before permanently relocating. (Id.).
receiving a claim from Plaintiffs pursuant to the insurance
policy. Defendants inspected the residence on April 20. 2015.
(ECF No. 32 at 4: ECF No. 35-1 at 1). On May 12. 2015.
Defendants issued a check to Plaintiffs for $24, 830.90. in
purported settlement of all covered losses. (ECF No. 32 at 4:
ECF No. 1-3). A document accompanying the check clarified
that this overall amount was comprised of three smaller
sub-payments of $12, 830.90, $10, 000, and $2, 000. and that
a $5, 000 deductible had also been subtracted. It further
clarified that each of these sub-payments was for
"water/mold damage." but did not further elaborate.
(ECF No. 1-3).
that this payment did not reflect the full extent of their
covered losses, Plaintiffs brought this action in federal
court, invoking diversity jurisdiction under 28 U.S.C. §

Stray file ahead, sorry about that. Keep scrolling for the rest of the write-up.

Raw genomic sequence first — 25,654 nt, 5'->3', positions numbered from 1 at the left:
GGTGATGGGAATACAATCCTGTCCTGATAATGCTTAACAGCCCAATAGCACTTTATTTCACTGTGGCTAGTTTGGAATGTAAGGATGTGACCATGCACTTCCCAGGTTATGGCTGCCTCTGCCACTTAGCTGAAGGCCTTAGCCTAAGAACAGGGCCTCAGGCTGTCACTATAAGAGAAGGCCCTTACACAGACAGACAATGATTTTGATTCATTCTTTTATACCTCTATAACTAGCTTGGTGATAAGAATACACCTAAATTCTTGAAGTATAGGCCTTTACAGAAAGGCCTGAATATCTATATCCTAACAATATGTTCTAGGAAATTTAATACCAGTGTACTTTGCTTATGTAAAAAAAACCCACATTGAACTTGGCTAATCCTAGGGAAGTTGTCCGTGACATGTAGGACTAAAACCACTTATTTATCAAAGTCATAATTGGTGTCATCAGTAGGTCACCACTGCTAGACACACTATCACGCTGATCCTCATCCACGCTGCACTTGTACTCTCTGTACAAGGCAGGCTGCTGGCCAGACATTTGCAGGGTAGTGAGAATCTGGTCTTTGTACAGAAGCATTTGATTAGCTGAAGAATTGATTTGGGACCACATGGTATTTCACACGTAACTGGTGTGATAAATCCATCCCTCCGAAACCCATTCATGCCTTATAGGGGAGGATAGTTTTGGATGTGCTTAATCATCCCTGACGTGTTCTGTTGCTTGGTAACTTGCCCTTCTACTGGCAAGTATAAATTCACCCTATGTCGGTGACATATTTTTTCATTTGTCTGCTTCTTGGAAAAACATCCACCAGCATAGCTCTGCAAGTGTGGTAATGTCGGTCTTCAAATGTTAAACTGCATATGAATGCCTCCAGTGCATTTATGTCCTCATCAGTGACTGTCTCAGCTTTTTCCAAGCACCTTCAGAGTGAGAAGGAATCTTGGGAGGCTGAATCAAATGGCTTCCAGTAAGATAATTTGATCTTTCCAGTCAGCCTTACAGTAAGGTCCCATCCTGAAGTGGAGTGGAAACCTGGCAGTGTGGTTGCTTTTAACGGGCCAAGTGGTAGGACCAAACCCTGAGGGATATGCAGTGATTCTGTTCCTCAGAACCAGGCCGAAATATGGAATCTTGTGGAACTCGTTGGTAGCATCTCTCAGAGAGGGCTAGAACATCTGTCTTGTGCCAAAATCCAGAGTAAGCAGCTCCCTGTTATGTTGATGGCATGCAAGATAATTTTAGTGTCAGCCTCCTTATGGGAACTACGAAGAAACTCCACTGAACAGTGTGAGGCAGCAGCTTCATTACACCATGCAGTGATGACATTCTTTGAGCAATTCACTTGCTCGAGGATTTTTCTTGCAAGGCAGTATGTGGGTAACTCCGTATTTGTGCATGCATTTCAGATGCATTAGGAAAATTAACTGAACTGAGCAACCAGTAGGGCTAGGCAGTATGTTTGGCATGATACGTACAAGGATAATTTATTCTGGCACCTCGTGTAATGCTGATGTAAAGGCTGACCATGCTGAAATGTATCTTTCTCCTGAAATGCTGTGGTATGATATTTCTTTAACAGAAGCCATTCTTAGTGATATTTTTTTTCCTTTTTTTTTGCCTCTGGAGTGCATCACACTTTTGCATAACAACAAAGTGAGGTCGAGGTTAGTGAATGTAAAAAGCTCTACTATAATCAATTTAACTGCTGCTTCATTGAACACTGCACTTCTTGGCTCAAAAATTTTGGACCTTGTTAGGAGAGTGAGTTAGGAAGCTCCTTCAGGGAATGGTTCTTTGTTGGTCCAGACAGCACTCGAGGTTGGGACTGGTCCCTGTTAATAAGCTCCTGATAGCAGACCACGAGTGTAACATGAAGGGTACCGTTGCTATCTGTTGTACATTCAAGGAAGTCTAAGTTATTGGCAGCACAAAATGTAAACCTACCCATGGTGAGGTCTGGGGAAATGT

1332(a)(1). (ECF No. 1 at 3). Defendants moved for summary
judgment. (ECF No. 29), Plaintiffs responded. (ECF No. 32),
and Defendants replied. (FCF No. 35).
court shall grant summary judgment if the movant shows that
there is no genuine dispute as to any material fact and the
movant is entitled to judgment as a matter of law."
Fed.R.Civ.P. 56(a); Celotex Corp. v. Catrett,. 477
U.S. 317. 322 (1986) (citing predecessor to current Rule
56(a)). The burden is on the moving party to demonstrate the
absence of any genuine dispute of material tact. Adickes
v. S.H. Kress & Co., 398 U.S. 144, 157 (1970). If
sufficient evidence exists tor a reasonable jury to render a
verdict in favor of the party opposing the motion, then a